Mark Joyner is a great teacher. There is no doubt about it. He writes in a very simple (almost simplistic) sort of way that may leave many readers wondering “what is the point?” But at the end of the chapter, if you hang in there through his personal rhetoric, political views, and fictitious examples, the point ultimately becomes clear and all that preceded it suddenly makes sense.
The question is not so much whether or not Mark is a good teacher, but more so about the validity of what he is teaching. Simple•ology is the first and only book I have read by Mark, and I have to admit for much of it I really struggled to remain engaged. This is not to say that there are not some valid lessons in Simple•ology. There are.
For instance, Mark spends a fair amount of time discussing how our thoughts, beliefs, language and experiences combine to form our model of the world. I have researched and written on these topics extensively in this blog and elsewhere, and I for the most part agree with Mark’s ideas.
Mark eventually, after writing several chapters on topics such as neural networking, focus and trances, links the creation of these models as representations of our own realities, to the notion of belief and behavioral flexibility. His “Utilitarian Model Flexibility” concept is undeniably powerful. In essence, Mark suggests that by accepting that your model of the world, which represents your reality, is not a true representation of reality, you may maintain the flexibility to change the model. In doing so, you retain flexibility of behavior and can better achieve your goals “at that precise time.”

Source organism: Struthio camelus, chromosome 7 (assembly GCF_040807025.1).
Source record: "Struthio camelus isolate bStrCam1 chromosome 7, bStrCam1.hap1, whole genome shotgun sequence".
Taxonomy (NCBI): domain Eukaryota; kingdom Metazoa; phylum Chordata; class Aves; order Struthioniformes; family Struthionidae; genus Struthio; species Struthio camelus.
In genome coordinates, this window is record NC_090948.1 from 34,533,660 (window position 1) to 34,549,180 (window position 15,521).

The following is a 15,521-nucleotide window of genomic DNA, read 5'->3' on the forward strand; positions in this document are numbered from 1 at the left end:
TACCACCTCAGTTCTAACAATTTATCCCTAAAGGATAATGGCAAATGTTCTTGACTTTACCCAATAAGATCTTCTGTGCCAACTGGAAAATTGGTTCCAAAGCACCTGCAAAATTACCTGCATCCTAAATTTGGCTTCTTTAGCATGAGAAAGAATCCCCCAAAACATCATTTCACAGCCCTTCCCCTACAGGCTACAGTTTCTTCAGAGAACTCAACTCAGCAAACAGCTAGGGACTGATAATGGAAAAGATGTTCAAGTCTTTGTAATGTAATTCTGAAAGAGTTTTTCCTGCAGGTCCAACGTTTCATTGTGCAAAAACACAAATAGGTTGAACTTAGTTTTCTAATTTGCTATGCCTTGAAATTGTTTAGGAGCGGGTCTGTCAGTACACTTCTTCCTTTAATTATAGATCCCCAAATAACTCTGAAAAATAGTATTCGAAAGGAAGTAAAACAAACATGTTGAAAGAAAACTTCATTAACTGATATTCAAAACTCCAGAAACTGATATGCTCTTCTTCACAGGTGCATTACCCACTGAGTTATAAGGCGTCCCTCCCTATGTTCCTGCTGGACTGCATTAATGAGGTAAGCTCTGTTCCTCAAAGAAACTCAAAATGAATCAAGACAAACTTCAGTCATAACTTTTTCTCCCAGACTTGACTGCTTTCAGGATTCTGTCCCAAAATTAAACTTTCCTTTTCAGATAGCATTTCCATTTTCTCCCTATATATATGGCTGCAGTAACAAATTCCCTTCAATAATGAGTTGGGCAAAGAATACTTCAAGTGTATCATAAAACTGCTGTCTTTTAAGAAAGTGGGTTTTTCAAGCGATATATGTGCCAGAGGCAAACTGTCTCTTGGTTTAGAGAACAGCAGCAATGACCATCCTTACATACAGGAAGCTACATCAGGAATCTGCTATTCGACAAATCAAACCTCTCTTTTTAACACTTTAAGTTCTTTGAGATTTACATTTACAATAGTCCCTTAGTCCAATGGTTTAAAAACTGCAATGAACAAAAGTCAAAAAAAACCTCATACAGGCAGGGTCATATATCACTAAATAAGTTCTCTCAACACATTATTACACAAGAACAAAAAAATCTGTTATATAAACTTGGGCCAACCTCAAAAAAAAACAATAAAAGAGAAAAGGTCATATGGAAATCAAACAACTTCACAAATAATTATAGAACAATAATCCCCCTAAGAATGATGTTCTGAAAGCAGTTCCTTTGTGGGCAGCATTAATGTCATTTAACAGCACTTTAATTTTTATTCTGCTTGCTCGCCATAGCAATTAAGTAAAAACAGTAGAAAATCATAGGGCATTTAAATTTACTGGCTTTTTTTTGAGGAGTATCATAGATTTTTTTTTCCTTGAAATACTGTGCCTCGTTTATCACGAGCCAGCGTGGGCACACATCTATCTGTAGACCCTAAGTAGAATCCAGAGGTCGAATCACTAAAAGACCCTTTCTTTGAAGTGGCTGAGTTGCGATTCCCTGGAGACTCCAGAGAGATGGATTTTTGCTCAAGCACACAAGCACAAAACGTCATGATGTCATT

I wholeheartedly agree with this notion, which is actually mirrored in a number of NLP presuppositions:
• The map is not the territory
• Everyone’s unique model of the world is equally valid
• The most flexible part of the system controls the system
However, what Mark does not provide is a viable tool for creating and maintaining such flexibility… at least not in his book. To be fair, there is a companion website that may hold those answers.
So, would I recommend Simple•ology? Sure, but with the caveat that while reading Simple•ology the reader should look out for the very manipulations Mark warns about in the text. I could not help but feel that Mark spent a fair amount of time selling a product as he did a system for self-improvement and personal development. Maybe that is ok. As I stated I have not really investigated the web site (the product) so I cannot comment on the quality of the content and exercises.
I can say, however, that what you will not get from Simple•ology is a free standing, or in depth, body of knowledge that will help you achieve the belief and behavioral flexibility Mark prescribes. The information and concepts are good, even if he takes a while to get to what I believe are the most important points about how we can create our own realities to serve our own needs.
I would suggest additional studies, particularly in the practice of NLP, which offers not only many of the same concepts, but also specific exercises and techniques to implement these concepts in your daily lives.
Overall I would recommend Simple•ology, but rate it 3 out of 5.